• http://jusiper.blogspot.com sini

    The Tahiti 80 song was definitely better.

  • http://mulberrypanda96.blogspot.com rwcass

    The cover of the album just strikes me as odd, but maybe that's the point — it's “unexpected.”

    You're right about Stone's music being mood music, but her voice draws me in more than, say, D'Angelo's or Erykah Badu's. Neo-soul artists in general seem to take themselves very seriously, as if they want to pay homage to the tone of “What's Going On” without honoring the tempo, arrangement, or melody of the song. They practically drain the life out of their soul.

    Maxwell's music can also get sleepy, but when he took a cattle prod to it on “Now” in 2001, I loved the results (http://popdose.com/sugar-water-procrastination-…). Then he took an eight-year break, of course.

  • http://jusiper.blogspot.com sini

    You're a lot more generous than I am.

    I always used to wonder what happened to all those Renaissance styles, and why people just stopped painting that way. Sometime (maybe the late 1980's?) that happened to soul. It just up and died, and creative energies just went elsewhere. There hasn't been a soul album anywhere near as good as “It Takes A Nation of Millions” in the last 20 years. I'm pretty sure there won't be any time soon either. Sigh. I wonder if the same will be said of rap in 2030.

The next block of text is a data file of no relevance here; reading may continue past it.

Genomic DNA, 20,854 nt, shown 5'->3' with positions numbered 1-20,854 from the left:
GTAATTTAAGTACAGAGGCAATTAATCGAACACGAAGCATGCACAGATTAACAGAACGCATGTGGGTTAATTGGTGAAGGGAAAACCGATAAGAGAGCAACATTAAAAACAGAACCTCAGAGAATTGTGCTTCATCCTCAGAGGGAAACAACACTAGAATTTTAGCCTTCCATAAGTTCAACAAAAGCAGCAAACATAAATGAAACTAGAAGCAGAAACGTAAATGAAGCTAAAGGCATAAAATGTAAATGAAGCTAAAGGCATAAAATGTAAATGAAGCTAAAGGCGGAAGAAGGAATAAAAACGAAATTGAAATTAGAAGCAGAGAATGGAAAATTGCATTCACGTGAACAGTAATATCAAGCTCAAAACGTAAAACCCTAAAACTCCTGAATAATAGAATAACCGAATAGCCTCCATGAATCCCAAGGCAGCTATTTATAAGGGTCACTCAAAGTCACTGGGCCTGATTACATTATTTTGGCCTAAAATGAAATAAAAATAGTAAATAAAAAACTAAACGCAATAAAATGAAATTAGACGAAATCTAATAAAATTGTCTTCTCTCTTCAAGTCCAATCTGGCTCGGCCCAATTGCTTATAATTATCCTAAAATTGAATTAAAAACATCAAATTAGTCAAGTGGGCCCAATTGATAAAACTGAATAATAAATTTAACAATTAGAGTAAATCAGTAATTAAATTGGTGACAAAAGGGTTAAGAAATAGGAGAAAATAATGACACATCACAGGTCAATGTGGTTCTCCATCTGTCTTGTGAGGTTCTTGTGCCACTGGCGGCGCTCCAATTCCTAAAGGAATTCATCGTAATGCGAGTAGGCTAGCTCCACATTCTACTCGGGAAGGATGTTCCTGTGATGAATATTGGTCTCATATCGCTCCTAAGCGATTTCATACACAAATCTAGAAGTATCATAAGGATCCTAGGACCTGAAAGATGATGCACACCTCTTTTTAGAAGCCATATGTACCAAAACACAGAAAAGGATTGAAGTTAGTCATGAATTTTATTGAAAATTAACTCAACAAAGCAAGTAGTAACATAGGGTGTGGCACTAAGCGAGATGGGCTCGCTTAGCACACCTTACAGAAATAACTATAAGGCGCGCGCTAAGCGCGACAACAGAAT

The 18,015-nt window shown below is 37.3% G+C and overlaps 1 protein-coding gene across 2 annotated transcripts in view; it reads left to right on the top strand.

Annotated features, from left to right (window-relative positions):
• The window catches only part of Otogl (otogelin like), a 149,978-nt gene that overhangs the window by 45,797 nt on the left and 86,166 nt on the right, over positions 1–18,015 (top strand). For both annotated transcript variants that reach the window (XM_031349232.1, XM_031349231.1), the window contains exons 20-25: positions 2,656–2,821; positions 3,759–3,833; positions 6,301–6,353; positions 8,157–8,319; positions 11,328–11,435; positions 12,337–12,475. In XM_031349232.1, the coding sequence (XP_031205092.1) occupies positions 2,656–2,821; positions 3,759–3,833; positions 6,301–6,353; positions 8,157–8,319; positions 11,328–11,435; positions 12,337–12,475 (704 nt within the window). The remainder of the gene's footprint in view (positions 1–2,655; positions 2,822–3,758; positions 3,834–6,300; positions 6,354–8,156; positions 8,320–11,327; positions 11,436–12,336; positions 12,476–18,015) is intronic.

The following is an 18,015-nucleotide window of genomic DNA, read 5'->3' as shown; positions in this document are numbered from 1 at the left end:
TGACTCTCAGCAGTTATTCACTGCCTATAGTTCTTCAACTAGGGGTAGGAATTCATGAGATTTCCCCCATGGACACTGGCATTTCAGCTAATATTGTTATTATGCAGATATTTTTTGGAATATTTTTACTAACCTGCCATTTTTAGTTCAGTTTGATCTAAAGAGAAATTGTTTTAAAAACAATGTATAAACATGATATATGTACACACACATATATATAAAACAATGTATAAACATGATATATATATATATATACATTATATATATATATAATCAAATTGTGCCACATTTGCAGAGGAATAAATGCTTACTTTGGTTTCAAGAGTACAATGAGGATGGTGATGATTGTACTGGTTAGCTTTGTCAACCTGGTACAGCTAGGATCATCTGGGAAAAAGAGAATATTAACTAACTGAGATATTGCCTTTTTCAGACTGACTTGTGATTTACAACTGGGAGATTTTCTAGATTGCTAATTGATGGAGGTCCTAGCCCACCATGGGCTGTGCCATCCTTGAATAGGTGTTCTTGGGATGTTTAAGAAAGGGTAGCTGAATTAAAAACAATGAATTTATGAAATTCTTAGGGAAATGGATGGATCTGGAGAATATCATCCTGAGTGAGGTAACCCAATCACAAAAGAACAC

• http://jusiper.blogspot.com sini

    None of which means that there aren't cool songs being put out here and there.

  • http://mulberrypanda96.blogspot.com rwcass

    The '70s is my favorite decade for soul, but even then you had lots of albums with filler, especially the Philadelphia International stuff. Of course, PIR was a producer-dominated, not artist-dominated, label. The neo-soul artists couldn't really use that excuse, even if a record executive did come up with the term “neo-soul.”

    Lots of people love “The Miseducation of Lauryn Hill” and “Voodoo,” but I think one problem with lots of '90s and '00s albums is that no one cut these guys off after 45 minutes of solid material was collected. Instead, they wound up with 77-minute behemoths, where the good stuff is diffused by all the meandering tracks. (Those albums are like my self-edited posts here at Popdose, but I'm doing this for free, so I have TOTALLY legitimate excuses.)

    Oh yeah, and I much prefer “Fear of a Black Planet” over “It Takes a Nation,” but that's just me.

    When did you start Jusiper?

  • http://jusiper.blogspot.com sini